Department of Social Sciences
A Brief History of The Department of Social Sciences
By Dr. John Hayden, Bernhardt Professor of History
When Southwestern Normal School opened its doors in 1903, tuition was free, and new enrollees with questions about room and board in Weatherford (there were no school dorms) were advised to visit the university president himself for advice on local lodging. Since those first days, Southwestern has gone through many name changes. Tuition is no longer free, and the duties of university administrators have evolved; but through it all, Southwestern has always offered degrees in the social sciences.
Originally, the diplomas granted from Southwestern Normal School were five year certificates that allowed graduates to teach at any of the public schools in Oklahoma. In 1903, the department that dealt with most of what are now considered the social sciences was the Department of History, Civics, and Economics. The first department chair was Robert Neely Linville. By 1908, courses in Geography were being offered through the Department of Astronomy, Geology, and Geography. In 1920, Sociology became one of the offerings of the Department of History, Civics, and Government.
In the fall of 1927, teachers colleges in Oklahoma began granting non-teaching degrees. At Southwestern, for example, students could now major in History and Government or Economics and Sociology. In the late 1930s, Southwestern opened a separate Division of Arts and Sciences, and by 1940, this division was offering degrees in History or Sociology, among others. Through this period, Southwestern continued to offer teaching certificates as well. Students could now earn certificates in Civics, Economics, Sociology, and Problems of Democracy or in Industrial Geography or in Physical Geography or in History. In 1941, Southwestern began recommending Pre-Law courses for those students interested in attending law school.
In 1948, the Division of Arts and Sciences was formally comprised of departments. The Department of History, headed by L.E. Peevey, offered courses in History, Government, Sociology, and Geography. These offerings through one department became the nucleus for the modern Department of Social Sciences. The department at this time also offered a teaching certificate in Economics, Sociology, and Government as well as one in History.
During the boom years of the 1960s and 1970s, the department faculty numbered between sixteen and twenty-two. In addition to majors in social science disciplines, a degree in Social Science Education was also offered. Beginning in 1993, a new degree in History Education became available through the department. In 1994, the department initiated a Social Work Program. In 1996, a degree in Criminal Justice was introduced. In 2005, the department added a minor in American Indian Studies and incorporated three economics faculty members from the School of Business.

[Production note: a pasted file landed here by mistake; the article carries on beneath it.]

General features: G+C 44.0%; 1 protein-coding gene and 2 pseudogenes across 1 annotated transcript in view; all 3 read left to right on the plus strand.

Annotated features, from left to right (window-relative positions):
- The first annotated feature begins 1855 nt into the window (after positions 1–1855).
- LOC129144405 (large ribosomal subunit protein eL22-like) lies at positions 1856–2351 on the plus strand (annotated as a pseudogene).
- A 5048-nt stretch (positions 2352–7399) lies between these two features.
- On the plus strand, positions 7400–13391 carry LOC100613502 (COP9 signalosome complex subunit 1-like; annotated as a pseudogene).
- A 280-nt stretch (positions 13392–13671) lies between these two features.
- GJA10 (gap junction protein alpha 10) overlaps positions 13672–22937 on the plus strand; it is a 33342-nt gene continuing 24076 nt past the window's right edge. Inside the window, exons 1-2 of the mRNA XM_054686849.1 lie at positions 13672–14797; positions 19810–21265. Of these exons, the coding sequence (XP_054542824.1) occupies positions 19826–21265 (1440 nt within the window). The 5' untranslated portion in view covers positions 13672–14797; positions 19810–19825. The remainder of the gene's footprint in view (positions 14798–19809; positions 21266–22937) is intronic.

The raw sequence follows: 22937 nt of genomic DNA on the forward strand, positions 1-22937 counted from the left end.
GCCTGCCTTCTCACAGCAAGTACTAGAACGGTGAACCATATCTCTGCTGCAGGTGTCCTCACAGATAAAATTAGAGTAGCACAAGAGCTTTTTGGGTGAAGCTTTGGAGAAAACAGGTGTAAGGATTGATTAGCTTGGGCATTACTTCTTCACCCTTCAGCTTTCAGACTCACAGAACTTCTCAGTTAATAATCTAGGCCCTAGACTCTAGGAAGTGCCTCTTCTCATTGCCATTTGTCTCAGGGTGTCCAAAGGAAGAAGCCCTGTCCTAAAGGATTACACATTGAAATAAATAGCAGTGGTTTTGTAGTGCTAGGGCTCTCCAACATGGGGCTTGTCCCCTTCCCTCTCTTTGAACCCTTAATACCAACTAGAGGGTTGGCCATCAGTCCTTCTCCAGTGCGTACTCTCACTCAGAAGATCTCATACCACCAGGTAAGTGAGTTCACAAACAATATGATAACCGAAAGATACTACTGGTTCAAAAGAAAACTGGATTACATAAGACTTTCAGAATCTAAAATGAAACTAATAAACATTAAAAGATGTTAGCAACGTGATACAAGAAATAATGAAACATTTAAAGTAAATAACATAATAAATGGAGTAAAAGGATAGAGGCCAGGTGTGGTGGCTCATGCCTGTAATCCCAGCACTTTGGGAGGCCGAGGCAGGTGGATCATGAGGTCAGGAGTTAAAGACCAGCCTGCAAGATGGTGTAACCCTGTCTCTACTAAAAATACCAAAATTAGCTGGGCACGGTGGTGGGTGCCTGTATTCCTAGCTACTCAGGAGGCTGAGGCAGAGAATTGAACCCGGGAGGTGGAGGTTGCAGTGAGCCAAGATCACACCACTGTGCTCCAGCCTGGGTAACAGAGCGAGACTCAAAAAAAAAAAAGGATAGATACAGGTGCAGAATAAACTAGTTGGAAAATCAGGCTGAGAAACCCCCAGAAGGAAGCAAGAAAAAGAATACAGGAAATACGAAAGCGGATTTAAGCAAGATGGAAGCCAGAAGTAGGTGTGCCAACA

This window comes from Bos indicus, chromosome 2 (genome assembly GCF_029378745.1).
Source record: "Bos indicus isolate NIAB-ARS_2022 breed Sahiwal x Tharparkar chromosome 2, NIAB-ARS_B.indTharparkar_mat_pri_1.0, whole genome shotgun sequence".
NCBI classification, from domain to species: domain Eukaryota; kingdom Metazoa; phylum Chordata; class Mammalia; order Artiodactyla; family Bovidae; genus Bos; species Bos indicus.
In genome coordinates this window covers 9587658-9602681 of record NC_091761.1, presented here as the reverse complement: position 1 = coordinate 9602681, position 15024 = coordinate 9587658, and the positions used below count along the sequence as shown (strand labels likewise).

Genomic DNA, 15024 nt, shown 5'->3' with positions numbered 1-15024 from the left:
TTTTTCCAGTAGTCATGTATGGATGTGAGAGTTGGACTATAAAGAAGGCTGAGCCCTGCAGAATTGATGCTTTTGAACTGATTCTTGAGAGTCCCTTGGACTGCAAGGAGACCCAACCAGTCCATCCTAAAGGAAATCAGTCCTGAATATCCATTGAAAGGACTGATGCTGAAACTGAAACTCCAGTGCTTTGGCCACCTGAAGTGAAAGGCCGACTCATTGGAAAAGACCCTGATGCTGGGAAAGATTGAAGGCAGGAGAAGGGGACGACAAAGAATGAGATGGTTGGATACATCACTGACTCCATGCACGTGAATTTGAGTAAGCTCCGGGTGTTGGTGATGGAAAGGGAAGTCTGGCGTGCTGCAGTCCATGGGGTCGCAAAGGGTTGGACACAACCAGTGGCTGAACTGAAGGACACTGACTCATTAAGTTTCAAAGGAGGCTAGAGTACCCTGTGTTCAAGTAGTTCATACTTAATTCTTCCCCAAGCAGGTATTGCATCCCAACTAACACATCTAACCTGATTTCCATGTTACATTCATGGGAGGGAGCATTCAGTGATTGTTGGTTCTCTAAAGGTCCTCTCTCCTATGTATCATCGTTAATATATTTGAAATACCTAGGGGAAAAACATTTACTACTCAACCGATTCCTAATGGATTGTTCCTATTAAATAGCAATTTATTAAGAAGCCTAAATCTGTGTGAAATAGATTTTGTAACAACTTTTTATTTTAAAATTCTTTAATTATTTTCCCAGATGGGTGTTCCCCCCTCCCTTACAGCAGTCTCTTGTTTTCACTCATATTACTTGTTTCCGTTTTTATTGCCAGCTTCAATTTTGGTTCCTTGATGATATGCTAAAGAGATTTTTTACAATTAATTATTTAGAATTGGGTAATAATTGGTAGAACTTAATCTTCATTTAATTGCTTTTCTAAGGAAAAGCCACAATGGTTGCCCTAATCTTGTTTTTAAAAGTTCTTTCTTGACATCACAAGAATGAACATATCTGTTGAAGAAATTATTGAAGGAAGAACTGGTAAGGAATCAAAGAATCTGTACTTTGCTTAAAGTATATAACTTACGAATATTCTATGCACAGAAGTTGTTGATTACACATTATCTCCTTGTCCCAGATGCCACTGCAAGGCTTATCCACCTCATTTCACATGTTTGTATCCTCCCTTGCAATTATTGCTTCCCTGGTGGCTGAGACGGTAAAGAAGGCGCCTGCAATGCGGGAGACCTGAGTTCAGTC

Throughout its history, Southwestern's Department of Social Sciences has responded to societal trends and student interests by revising and updating its degree offerings. In addition, through its large role in Southwestern's General Education Program, the department works to ensure that the learning experience of Southwestern students has the breadth appropriate to an educated person. In these ways, the department strives to graduate students holding relevant degrees enabling them to function as informed citizens in a variety of vocations.
Today, thirteen faculty members comprise the Department of Social Sciences, one of the seven departments located within the College of Arts and Sciences at Southwestern. The department offers degrees in Criminal Justice, History, History Education, and Political Science. (In 2003, the Social Work Program was relocated to the College of Professional and Graduate Studies.) Through the department, current students can minor in Criminal Justice, Economics, History, Political Science, Pre-Law, and American Indian Studies. As of Spring 2010, there were over 200 undergraduate majors in departmental programs along with several graduate students. In addition, there were over 75 minors in departmental programs.
In addition to major and minor programs, the Department of Social Sciences contributes seven courses to the General Education program: American Government and Politics, United States History, World History, World Cultural Geography, Introduction to Macroeconomics, Introduction to Microeconomics, and Introduction to Sociology. The department also features several active student organizations, such as the Criminal Justice Students’ Association, the Southwestern History Club, Phi Alpha Theta (a branch of the national history honor society), the Political Science Association, and Phi Alpha Delta (a pre-law fraternity).
During most semesters, the department offers over 75 sections with more than 2,500 students enrolled. Approximately 25 sections are offered during summer terms.